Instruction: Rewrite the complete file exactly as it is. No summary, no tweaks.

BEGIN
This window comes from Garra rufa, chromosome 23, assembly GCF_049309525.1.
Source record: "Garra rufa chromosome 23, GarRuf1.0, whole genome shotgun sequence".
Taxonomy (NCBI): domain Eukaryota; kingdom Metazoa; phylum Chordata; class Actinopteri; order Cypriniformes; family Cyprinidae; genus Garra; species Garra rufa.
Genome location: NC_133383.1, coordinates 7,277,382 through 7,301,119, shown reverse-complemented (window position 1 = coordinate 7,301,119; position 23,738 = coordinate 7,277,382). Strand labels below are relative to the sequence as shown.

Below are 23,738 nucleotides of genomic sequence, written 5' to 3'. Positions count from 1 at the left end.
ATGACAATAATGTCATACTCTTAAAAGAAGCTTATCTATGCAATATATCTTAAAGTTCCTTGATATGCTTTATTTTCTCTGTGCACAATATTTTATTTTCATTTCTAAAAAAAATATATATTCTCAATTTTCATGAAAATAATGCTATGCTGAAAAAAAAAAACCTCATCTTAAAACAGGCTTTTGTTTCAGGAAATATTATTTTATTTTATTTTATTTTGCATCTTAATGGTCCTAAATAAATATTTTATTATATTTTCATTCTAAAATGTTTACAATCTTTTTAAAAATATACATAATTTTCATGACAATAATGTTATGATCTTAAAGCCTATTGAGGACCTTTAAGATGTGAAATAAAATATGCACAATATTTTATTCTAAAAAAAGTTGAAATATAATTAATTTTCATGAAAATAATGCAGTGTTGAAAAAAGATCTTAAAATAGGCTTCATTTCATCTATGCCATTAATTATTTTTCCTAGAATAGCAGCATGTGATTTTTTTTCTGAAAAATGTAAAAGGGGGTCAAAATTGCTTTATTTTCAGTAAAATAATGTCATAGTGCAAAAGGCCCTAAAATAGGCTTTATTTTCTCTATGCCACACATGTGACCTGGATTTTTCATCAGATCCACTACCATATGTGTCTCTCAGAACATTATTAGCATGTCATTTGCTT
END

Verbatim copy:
This window comes from Garra rufa, chromosome 23, assembly GCF_049309525.1.
Source record: "Garra rufa chromosome 23, GarRuf1.0, whole genome shotgun sequence".
Taxonomy (NCBI): domain Eukaryota; kingdom Metazoa; phylum Chordata; class Actinopteri; order Cypriniformes; family Cyprinidae; genus Garra; species Garra rufa.
Genome location: NC_133383.1, coordinates 7,277,382 through 7,301,119, shown reverse-complemented (window position 1 = coordinate 7,301,119; position 23,738 = coordinate 7,277,382). Strand labels below are relative to the sequence as shown.

Below are 23,738 nucleotides of genomic sequence, written 5' to 3'. Positions count from 1 at the left end.
ATGACAATAATGTCATACTCTTAAAAGAAGCTTATCTATGCAATATATCTTAAAGTTCCTTGATATGCTTTATTTTCTCTGTGCACAATATTTTATTTTCATTTCTAAAAAAAATATATATTCTCAATTTTCATGAAAATAATGCTATGCTGAAAAAAAAAAACCTCATCTTAAAACAGGCTTTTGTTTCAGGAAATATTATTTTATTTTATTTTATTTTGCATCTTAATGGTCCTAAATAAATATTTTATTATATTTTCATTCTAAAATGTTTACAATCTTTTTAAAAATATACATAATTTTCATGACAATAATGTTATGATCTTAAAGCCTATTGAGGACCTTTAAGATGTGAAATAAAATATGCACAATATTTTATTCTAAAAAAAGTTGAAATATAATTAATTTTCATGAAAATAATGCAGTGTTGAAAAAAGATCTTAAAATAGGCTTCATTTCATCTATGCCATTAATTATTTTTCCTAGAATAGCAGCATGTGATTTTTTTTCTGAAAAATGTAAAAGGGGGTCAAAATTGCTTTATTTTCAGTAAAATAATGTCATAGTGCAAAAGGCCCTAAAATAGGCTTTATTTTCTCTATGCCACACATGTGACCTGGATTTTTCATCAGATCCACTACCATATGTGTCTCTCAGAACATTATTAGCATGTCATTTGCTT